1911 Encyclopædia Britannica/Whitney, William Dwight

WHITNEY, WILLIAM DWIGHT (1827–1894), American philologist, was born at Northampton, Massachusetts, on the 9th of February 1827. He was the fourth child and the second surviving son of Josiah Dwight Whitney, a banker, and Sarah Williston, daughter of the Rev. Payson Williston (1763–1856) of Easthampton, Mass., and a sister of Samuel Williston (1795–1874), founder of Williston Seminary at Easthampton. Through both parents he was descended from New England stock remarkable alike for physical and mental vigour; and he inherited all the social and intellectual advantages that were afforded by a community noted, in the history of New England, for the large number of distinguished men whom it produced. At the age of fifteen (1842) he entered the sophomore class of Williams College (at Williamstown, Mass.), where he graduated three years later with the highest honours. His attention was at first directed to natural science, and his interest in it always remained keen, and his knowledge of its principles and methods exerted a noticeable influence upon his philological work. In the summer of 1849 he had charge of the botany, the barometrical observations and the accounts of the United States survey of the Lake Superior region conducted by his brother, Josiah D. Whitney, and in the summer of 1873 assisted in the geographical work of the Hayden expedition in Colorado. His interest in the study of Sanskrit was first awakened in 1848, and he at once devoted himself with enthusiasm to this at that time little-explored field of philological labour. After a brief course at Yale with Professor Edward Elbridge Salisbury (1814-1901), then the only trained Orientalist in the United States, Whitney went to Germany (1850) and studied for three years at Berlin, under Weber, Bopp and Lepsius, and at Tübingen (two summer semesters) under Roth, returning to the United States in 1853. In the following year he was appointed professor of Sanskrit in Yale, and in 1869 also of comparative philology. He also gave instruction in French and German in the college until 1867, and in the Sheffield scientific school until 1886. An urgent call to a professorship at Harvard was declined in 1869. The importance of his contributions to science was early and widely recognized. He was elected to membership in numerous learned societies in all parts of the world, and received many honorary degrees, the most notable testimonial to his fame being his election on the 31st of May 1881, as foreign knight of the Prussian order pour le mérite for science and arts to fill the vacancy caused by the death of Carlyle. In 1870 he received from the Berlin Academy of Sciences the first Bopp prize for the most important contribution to Sanskrit philology during the preceding three years his edition of the Tāittirīya-Prātiçākhya (Journal of the American Oriental Society, vol. ix.). He died at New Haven, Connecticut, on the 7th of June 1894.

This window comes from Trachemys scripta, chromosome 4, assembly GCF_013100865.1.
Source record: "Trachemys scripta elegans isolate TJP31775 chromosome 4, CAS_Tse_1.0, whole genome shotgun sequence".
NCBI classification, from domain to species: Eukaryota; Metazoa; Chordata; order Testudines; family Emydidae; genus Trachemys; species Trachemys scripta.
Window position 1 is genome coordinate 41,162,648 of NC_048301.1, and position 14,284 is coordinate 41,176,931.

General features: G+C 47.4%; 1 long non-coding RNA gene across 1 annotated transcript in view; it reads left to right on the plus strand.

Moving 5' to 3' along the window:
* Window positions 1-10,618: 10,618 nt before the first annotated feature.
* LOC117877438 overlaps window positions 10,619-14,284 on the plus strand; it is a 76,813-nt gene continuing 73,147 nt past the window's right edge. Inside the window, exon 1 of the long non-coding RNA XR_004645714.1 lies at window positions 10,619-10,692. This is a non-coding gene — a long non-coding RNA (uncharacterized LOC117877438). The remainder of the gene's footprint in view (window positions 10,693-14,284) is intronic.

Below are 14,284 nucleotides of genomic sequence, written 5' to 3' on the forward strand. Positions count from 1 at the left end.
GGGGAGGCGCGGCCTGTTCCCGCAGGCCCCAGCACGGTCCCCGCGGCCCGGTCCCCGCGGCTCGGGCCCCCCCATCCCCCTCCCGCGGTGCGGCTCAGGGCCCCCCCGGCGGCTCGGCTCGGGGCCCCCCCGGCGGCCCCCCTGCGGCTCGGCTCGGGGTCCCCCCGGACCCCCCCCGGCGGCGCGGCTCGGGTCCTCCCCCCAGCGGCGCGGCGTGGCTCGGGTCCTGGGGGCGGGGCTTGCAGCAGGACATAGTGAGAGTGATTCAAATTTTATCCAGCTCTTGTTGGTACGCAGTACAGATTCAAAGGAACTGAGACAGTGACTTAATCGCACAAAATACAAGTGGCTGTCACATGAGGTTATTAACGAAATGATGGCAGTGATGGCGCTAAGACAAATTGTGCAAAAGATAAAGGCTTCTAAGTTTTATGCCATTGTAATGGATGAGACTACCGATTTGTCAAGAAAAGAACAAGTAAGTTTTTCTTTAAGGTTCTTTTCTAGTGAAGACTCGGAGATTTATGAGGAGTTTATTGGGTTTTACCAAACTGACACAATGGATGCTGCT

As a philologist Whitney is noted especially for his work in Sanskrit, which placed him among the first scholars of his time. He edited (1855-1856), with Professor Roth, the Atharva-Veda-Sanhitā; published (1862) with a translation and notes the Atharva-Veda-Prātiçākhya; made important contributions to the great Petersburg lexicon; issued an index verborum to the published text of the Atharva-Veda (Journal of the American Oriental Society, 1881); made a translation of the Atharva-Veda, books i.-xix., with a critical commentary, which he did not live to publish (edited by Lanman, 1905); and published a large number of special articles upon various points of Sanskrit philology. His most notable achievement in this field, however, is his Sanskrit Grammar (1879), a work which, as Professor Delbrück has said, not only is “the best text-book of Sanskrit which we possess,” but also places its author, as a scientific grammarian, on the same level with such writers as Madvig and Krüger. To the general public Whitney is best known through his popular works on the science of language and his labours as a lexicographer. The former are, perhaps, the most widely read of all English books on the subject, and have merited their popularity through the soundness of the views which they present and the lucidity of their style.[1] His most important service to lexicography was his guidance, as editor-in-chief, of the work on The Century Dictionary (1889-1891). Apart from the permanent value of his contributions to philology, Whitney is notable for the great and stimulating influence which he exerted throughout his life upon the development of American scholarship.

The chronological bibliography of Whitney's writings appended to vol. xix. (first half) of the Journal of the American Oriental Society, issued in May 1897, contains 360 numbers. Of these the most important, in addition to those mentioned above, are: Translation of the Sūryasiddhānta, a Text-book of Hindu Astronomy (Jour. Am. Oriental Soc., vol. vi., 1860); Language and the Study of Language (1867); A Compendious German Grammar (1869); Oriental and Linguistic Studies (1873; second series, 1874); The Life and Growth of Language (1875); Essentials of English Grammar (1877); A Compendious German and English Dictionary (1877); A Practical French Grammar (1886); Max Müller and the Science of Language (1892).

  1. They are particularly important in that they counteracted the popular and interestingly written books of Max Müller: for instance, Müller, like Renan and Wilhelm von Humboldt, regarded language as an innate faculty and Whitney considered it the product of experience and outward circumstance. See Whitney's article Philology in the present edition of the Encyclopaedia Britannica.